NZ House & Garden
Wine made in eggs? Plus the latest in drinks news.
MERMAIDMARY explains what wine and eggs have in common
Easter is almost upon us and with that comes the desire for egg-shaped delights. But did you know that wine can be made in eggs? Bear with me, because the type of eggs I’m talking about have nothing to do with the Easter Bunny, but a winemaking method inspired by the ancients.
Millennia ago, the Greeks and Romans made and stored wine in large ceramic vessels called amphora. Made from clay, they allowed wine to breathe and were sometimes buried to regulate the temperature of the wine within.
Winemaking techniques have definitely evolved but inspired by the ways of the ancients, French winemaker and biodynamic enthusiast Michel Chapoutier – believing the egg held special mystical characteristics – commissioned the first ceramic wine egg in France in 2001 and started a wine movement that has reached New Zealand shores.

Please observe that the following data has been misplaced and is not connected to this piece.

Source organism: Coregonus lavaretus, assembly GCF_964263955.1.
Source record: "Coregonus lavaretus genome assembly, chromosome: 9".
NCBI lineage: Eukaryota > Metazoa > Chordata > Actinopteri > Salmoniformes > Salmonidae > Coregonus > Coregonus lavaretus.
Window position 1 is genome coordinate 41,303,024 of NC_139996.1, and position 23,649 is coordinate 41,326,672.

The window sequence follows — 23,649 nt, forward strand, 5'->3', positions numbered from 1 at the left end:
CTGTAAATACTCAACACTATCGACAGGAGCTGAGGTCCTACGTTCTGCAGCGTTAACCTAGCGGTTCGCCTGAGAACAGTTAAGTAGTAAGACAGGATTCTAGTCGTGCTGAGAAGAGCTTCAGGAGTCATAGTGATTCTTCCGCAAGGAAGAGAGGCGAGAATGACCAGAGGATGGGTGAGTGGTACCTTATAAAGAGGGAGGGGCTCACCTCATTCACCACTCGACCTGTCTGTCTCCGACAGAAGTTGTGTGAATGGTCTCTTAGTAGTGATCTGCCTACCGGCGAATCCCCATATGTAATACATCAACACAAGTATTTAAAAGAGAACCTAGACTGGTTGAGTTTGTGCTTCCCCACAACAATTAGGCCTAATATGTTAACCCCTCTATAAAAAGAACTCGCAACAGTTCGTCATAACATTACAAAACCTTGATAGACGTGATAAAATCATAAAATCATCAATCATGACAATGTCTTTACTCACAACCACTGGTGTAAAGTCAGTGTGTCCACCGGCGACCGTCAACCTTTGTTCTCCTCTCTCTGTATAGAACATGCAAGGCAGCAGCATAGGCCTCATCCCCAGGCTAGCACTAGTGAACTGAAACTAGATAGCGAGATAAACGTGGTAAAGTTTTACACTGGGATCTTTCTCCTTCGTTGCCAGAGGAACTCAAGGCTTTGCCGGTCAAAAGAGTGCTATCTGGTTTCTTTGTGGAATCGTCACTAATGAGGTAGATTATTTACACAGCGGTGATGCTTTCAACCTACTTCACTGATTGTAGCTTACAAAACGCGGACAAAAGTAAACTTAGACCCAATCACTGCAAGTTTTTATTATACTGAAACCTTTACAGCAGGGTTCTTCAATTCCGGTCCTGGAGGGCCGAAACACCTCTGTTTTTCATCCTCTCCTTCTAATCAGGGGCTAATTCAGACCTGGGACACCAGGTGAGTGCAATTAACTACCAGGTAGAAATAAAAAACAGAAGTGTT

Stainless steel tanks and oak barrels are traditionally how wine is stored and both have their pros and cons. The concrete egg, however, provides a middle ground between the two. It allows the fruit flavours to sing without imparting any additional flavour as it does in stainless steel.
It also lets the wine breathe just as it does in oak, while adding the complexity and texture usually associated with barrel storage. This is because the unique shape creates natural convection currents within the egg. The wine is constantly moving and interacting with yeast, which is responsible for creating complexity, texture and mouthwatering minerality.